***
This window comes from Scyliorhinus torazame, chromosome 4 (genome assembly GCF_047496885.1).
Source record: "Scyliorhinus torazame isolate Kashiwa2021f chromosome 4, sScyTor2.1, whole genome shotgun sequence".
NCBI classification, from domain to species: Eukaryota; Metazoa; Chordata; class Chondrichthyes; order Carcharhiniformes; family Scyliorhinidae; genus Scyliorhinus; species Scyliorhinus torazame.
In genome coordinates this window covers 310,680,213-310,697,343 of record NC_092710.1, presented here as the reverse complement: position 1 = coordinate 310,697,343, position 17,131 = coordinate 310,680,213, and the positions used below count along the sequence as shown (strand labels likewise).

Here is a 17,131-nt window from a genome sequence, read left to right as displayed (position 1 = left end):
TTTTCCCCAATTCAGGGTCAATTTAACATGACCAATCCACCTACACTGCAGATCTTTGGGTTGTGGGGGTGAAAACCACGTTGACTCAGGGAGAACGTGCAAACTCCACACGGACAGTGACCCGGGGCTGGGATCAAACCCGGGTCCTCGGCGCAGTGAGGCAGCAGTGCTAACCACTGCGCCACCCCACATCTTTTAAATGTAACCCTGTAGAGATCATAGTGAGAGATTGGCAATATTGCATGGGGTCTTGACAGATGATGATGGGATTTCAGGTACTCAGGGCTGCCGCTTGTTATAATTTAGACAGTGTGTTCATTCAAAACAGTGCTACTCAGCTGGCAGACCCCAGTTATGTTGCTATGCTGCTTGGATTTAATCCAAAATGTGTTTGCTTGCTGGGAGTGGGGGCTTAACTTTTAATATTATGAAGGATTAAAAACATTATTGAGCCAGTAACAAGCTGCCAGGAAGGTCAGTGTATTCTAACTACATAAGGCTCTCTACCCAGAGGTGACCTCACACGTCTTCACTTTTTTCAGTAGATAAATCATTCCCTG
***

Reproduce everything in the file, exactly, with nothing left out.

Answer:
This window comes from Scyliorhinus torazame, chromosome 4 (genome assembly GCF_047496885.1).
Source record: "Scyliorhinus torazame isolate Kashiwa2021f chromosome 4, sScyTor2.1, whole genome shotgun sequence".
NCBI classification, from domain to species: Eukaryota; Metazoa; Chordata; class Chondrichthyes; order Carcharhiniformes; family Scyliorhinidae; genus Scyliorhinus; species Scyliorhinus torazame.
In genome coordinates this window covers 310,680,213-310,697,343 of record NC_092710.1, presented here as the reverse complement: position 1 = coordinate 310,697,343, position 17,131 = coordinate 310,680,213, and the positions used below count along the sequence as shown (strand labels likewise).

Here is a 17,131-nt window from a genome sequence, read left to right as displayed (position 1 = left end):
TTTTCCCCAATTCAGGGTCAATTTAACATGACCAATCCACCTACACTGCAGATCTTTGGGTTGTGGGGGTGAAAACCACGTTGACTCAGGGAGAACGTGCAAACTCCACACGGACAGTGACCCGGGGCTGGGATCAAACCCGGGTCCTCGGCGCAGTGAGGCAGCAGTGCTAACCACTGCGCCACCCCACATCTTTTAAATGTAACCCTGTAGAGATCATAGTGAGAGATTGGCAATATTGCATGGGGTCTTGACAGATGATGATGGGATTTCAGGTACTCAGGGCTGCCGCTTGTTATAATTTAGACAGTGTGTTCATTCAAAACAGTGCTACTCAGCTGGCAGACCCCAGTTATGTTGCTATGCTGCTTGGATTTAATCCAAAATGTGTTTGCTTGCTGGGAGTGGGGGCTTAACTTTTAATATTATGAAGGATTAAAAACATTATTGAGCCAGTAACAAGCTGCCAGGAAGGTCAGTGTATTCTAACTACATAAGGCTCTCTACCCAGAGGTGACCTCACACGTCTTCACTTTTTTCAGTAGATAAATCATTCCCTG